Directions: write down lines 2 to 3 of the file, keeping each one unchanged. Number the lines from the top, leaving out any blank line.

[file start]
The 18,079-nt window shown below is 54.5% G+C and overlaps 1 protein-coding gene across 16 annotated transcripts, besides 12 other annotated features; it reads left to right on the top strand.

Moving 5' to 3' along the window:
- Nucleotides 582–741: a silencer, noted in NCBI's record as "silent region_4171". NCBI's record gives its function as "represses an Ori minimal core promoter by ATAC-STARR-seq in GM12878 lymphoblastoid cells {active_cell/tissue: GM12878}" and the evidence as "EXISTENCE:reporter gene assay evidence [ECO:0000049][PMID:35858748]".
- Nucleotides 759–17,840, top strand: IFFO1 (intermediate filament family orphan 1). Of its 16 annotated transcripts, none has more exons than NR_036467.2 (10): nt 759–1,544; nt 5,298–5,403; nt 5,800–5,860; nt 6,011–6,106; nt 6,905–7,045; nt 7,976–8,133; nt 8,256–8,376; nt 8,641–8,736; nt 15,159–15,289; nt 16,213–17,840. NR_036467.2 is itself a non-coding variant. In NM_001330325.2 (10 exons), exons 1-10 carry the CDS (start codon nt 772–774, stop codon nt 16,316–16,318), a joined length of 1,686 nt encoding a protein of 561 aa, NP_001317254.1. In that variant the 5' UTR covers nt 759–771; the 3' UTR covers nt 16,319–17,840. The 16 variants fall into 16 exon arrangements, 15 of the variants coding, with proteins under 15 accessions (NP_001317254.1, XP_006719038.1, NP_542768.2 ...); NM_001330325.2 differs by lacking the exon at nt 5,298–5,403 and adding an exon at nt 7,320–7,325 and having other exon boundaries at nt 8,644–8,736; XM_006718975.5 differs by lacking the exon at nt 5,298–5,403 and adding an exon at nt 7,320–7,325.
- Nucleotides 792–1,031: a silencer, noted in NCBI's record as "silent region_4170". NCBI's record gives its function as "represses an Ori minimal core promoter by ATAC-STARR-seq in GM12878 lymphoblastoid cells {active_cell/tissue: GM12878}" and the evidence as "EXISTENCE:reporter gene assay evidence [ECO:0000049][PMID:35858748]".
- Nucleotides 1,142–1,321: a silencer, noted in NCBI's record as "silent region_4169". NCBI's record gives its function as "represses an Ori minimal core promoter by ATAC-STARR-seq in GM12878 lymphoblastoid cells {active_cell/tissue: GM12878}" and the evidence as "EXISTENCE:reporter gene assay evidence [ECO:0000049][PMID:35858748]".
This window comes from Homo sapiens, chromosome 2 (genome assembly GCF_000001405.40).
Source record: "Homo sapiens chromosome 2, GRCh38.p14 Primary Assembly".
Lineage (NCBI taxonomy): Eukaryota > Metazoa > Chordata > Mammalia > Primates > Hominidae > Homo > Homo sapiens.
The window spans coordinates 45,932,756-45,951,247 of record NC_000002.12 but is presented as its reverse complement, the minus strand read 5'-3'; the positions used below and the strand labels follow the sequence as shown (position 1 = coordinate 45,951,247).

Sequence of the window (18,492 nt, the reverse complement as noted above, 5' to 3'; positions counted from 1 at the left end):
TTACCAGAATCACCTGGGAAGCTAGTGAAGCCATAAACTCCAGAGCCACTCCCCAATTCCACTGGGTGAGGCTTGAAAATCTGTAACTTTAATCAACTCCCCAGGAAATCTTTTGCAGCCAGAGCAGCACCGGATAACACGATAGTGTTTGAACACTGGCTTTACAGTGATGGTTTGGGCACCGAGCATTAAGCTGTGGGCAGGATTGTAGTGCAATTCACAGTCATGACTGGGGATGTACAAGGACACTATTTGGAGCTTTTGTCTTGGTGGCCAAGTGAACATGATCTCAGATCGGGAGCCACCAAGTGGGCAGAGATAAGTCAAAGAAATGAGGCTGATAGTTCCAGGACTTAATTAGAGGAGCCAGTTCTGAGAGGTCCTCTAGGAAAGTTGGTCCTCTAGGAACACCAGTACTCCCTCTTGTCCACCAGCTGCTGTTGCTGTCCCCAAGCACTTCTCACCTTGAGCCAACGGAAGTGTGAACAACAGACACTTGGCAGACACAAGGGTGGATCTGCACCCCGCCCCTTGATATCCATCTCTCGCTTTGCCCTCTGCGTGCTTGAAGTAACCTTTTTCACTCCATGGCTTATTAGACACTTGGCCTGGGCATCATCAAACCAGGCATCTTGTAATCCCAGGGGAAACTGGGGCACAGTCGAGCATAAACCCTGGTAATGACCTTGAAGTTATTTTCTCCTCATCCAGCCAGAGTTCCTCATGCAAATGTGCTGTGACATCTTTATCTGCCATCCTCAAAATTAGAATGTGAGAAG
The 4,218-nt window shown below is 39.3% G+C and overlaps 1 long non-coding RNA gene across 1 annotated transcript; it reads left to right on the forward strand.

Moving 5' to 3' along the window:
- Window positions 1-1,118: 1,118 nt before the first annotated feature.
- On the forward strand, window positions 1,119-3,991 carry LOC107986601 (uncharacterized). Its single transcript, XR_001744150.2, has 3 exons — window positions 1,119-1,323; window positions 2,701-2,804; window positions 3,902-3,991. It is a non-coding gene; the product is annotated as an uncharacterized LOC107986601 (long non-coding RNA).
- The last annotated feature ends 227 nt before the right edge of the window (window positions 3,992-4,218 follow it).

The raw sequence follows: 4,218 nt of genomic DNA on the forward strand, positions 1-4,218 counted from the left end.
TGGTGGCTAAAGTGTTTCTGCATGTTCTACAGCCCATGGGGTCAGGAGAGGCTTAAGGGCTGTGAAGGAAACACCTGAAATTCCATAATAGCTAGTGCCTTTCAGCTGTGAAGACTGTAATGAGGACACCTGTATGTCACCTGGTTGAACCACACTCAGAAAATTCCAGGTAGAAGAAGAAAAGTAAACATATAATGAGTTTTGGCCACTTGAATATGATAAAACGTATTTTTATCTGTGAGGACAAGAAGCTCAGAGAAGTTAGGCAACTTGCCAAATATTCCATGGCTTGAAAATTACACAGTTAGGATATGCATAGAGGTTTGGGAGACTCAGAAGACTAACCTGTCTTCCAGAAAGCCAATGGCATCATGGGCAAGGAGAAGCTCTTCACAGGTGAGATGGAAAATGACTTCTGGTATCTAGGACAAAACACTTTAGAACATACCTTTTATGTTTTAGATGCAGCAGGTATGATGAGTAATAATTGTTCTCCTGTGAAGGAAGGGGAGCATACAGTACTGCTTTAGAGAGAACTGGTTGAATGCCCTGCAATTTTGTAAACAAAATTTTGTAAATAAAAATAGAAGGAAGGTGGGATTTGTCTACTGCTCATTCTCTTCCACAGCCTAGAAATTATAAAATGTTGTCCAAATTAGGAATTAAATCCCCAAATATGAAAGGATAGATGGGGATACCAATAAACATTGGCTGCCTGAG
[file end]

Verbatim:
Moving 5' to 3' along the window:
- Nucleotides 582–741: a silencer, noted in NCBI's record as "silent region_4171". NCBI's record gives its function as "represses an Ori minimal core promoter by ATAC-STARR-seq in GM12878 lymphoblastoid cells {active_cell/tissue: GM12878}" and the evidence as "EXISTENCE:reporter gene assay evidence [ECO:0000049][PMID:35858748]".